On his first day on the job as a Los Angeles narcotics officer, a rookie cop goes beyond a full work day in training within the narcotics division of the L.A.P.D. with a rogue detective who isn't what he appears to be.
Armed men hijack a New York City subway train, holding the passengers hostage in return for a ransom, and turning an ordinary day's work for dispatcher Walter Garber into a face-off with the mastermind behind the crime.
After a ferry is bombed in New Orleans, an A.T.F. agent joins a unique investigation using experimental surveillance technology to find the bomber, but soon finds himself becoming obsessed with one of the victims.
A man believes he has put his mysterious past behind him and has dedicated himself to beginning a new, quiet life. But when he meets a young girl under the control of ultra-violent Russian gangsters, he can't stand idly by - he has to help her.
Whip Whitaker is a commuter airline pilot. While on a flight from Orlando to Atlanta something goes wrong and the plane starts to fly erratically. With little choice Whip crashes the plane and saves almost all on board. When he wakes up in the hospital, his friend from the airline union introduces him to a lawyer who tells him there's a chance he could face criminal charges because his blood test reveals that he was intoxicated with alcohol and cocaine. He denies being impaired, so while an investigation is underway, he is told to keep his act together. However, letting go of his addiction is not as easy as it seems...Written by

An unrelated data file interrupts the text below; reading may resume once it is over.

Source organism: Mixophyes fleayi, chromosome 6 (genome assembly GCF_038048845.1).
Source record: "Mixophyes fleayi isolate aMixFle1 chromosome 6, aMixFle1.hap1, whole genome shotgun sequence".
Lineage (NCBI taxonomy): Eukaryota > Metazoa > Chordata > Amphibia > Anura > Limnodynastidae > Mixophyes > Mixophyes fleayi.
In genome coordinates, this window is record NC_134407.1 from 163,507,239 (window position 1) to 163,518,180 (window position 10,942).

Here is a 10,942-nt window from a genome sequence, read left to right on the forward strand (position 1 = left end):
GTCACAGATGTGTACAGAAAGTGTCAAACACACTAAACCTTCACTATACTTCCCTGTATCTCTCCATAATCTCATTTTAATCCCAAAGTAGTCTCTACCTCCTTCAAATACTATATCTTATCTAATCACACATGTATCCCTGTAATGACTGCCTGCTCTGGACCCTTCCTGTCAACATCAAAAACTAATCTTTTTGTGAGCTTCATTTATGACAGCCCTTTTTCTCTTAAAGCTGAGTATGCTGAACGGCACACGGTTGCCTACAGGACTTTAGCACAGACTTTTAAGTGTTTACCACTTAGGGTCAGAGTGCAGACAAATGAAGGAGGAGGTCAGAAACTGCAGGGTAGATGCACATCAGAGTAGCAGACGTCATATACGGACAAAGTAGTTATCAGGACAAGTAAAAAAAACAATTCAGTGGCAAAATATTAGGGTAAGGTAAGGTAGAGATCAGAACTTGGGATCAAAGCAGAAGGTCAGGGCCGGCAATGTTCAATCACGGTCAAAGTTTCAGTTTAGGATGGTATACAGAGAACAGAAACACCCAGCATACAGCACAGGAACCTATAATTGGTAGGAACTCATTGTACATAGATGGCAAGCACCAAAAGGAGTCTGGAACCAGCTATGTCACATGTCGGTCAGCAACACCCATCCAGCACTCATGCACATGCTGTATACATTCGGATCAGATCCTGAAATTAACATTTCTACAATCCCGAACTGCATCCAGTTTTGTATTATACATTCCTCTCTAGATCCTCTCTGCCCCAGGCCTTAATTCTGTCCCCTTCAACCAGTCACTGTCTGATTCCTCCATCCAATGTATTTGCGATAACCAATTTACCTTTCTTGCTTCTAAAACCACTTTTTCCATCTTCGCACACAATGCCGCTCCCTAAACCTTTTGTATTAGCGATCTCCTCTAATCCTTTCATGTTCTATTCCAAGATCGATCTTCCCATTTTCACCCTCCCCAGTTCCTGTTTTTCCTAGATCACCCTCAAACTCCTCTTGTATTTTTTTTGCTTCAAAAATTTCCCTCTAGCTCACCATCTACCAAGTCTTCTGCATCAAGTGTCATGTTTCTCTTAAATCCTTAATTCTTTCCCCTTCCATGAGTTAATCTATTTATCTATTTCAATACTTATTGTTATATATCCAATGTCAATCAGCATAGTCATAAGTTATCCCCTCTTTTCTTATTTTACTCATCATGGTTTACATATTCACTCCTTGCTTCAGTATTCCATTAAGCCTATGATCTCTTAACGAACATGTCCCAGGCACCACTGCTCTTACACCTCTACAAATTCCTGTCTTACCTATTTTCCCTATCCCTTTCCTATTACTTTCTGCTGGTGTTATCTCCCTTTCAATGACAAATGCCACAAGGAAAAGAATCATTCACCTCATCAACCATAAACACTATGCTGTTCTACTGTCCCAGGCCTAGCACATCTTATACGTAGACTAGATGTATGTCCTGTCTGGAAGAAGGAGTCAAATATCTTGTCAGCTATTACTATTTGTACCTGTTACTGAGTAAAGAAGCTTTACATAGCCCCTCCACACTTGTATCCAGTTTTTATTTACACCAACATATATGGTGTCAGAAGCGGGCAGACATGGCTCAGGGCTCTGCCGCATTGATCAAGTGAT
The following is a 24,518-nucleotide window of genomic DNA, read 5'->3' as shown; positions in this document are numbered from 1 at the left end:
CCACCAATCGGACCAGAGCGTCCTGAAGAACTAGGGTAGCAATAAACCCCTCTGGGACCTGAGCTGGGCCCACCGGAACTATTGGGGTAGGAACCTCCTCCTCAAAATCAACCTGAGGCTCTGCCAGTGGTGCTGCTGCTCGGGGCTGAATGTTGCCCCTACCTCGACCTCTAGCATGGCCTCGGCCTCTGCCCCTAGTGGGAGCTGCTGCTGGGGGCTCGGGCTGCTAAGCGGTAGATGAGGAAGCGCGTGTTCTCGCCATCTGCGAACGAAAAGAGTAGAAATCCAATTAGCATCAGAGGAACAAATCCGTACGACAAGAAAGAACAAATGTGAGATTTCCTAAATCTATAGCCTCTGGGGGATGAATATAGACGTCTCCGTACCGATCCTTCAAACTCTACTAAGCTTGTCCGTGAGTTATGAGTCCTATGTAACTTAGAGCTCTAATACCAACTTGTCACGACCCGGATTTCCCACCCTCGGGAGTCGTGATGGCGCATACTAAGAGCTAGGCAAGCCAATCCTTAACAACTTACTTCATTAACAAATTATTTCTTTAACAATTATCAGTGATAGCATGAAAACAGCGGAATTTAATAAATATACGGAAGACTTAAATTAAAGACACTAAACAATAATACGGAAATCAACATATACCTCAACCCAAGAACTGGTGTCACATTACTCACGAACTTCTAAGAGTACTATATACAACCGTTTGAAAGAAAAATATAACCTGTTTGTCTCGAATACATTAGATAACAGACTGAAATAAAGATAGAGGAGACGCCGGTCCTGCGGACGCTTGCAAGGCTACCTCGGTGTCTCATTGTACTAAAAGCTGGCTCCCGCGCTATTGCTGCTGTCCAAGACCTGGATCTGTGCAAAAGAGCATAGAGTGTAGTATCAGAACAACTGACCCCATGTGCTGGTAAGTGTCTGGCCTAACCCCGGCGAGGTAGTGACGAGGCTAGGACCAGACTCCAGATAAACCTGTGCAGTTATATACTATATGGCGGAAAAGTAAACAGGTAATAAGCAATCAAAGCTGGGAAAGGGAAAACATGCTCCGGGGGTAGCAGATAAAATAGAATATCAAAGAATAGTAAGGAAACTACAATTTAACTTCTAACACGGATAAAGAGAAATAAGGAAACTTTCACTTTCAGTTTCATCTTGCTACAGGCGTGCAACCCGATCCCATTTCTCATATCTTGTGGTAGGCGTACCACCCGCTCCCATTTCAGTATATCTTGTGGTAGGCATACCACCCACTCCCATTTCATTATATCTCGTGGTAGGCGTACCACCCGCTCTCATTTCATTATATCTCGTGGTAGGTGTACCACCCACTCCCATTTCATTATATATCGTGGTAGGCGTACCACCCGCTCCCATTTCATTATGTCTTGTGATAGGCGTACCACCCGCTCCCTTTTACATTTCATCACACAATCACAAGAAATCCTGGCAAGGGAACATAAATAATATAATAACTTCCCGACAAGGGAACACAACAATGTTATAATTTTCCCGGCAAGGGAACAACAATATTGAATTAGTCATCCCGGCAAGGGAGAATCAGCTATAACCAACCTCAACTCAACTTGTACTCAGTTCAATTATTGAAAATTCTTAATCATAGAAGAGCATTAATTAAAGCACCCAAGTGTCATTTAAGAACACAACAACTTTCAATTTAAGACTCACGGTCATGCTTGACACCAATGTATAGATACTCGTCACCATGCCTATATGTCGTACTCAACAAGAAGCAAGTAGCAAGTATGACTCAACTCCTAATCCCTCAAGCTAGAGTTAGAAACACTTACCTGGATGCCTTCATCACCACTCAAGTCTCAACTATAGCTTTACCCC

In the elevator with the small child, as Whip wipes his nose, a muzak version of The Beatles' "With a little help from my friends," can be heard. The verse begins, "I get high with a little help from my friends," right after Whip's friend gets him high. See more »
When Whip asks Nicole where she lives she says "the Georgian Terraces," but her room is in the Georgian Gardens. The Georgian Terrace (singular) is a venerable hotel where actors often stay when they're filming in Atlanta. See more »
With Flight, director Robert Zemeckis has made a solid, unshowy character drama, the kind of film cinema-goers of a certain age will tell you the studios don't really make any more. It reminds me a little of an Eastwood movie - specifically, with Eastwood in his capacity as a film director, that is. It's a sober piece about a man's moral choices, built around a creditable central performance from Denzel Washington as Whip Whitaker – an alcoholic pilot who, still drunk and high from the night before, manages to land his airplane after a mechanical failure sends it into a 4,800 ft dive. The crash itself is amazing; a 10- minute nose dive, with Zemeckis barely moving his camera out of the cockpit. Whitaker emerges a hero – "you're a rock star" – before he is called to account. "Death demands responsibility," Don Cheadle's lawyer explains. "Six people died. Someone is to blame." Flight is essentially a study an intelligent man living in denial. The film revolves entirely around Washington: sweaty, puffy, slow- eyed when down, very much The Man when the booze and the coke kick in. Zemeckis – who hasn't directed a live action film since 2000's Cast Away – shoots the film as straight as possible. But that's not to say it's without wit. There are artfully handled moral ambiguities here: could Whitaker have saved that plane if he hadn't been blasted on vodka and cocaine?
This movie was a blast to work on. I was a stunt double and had a great time on set. I love the final product.
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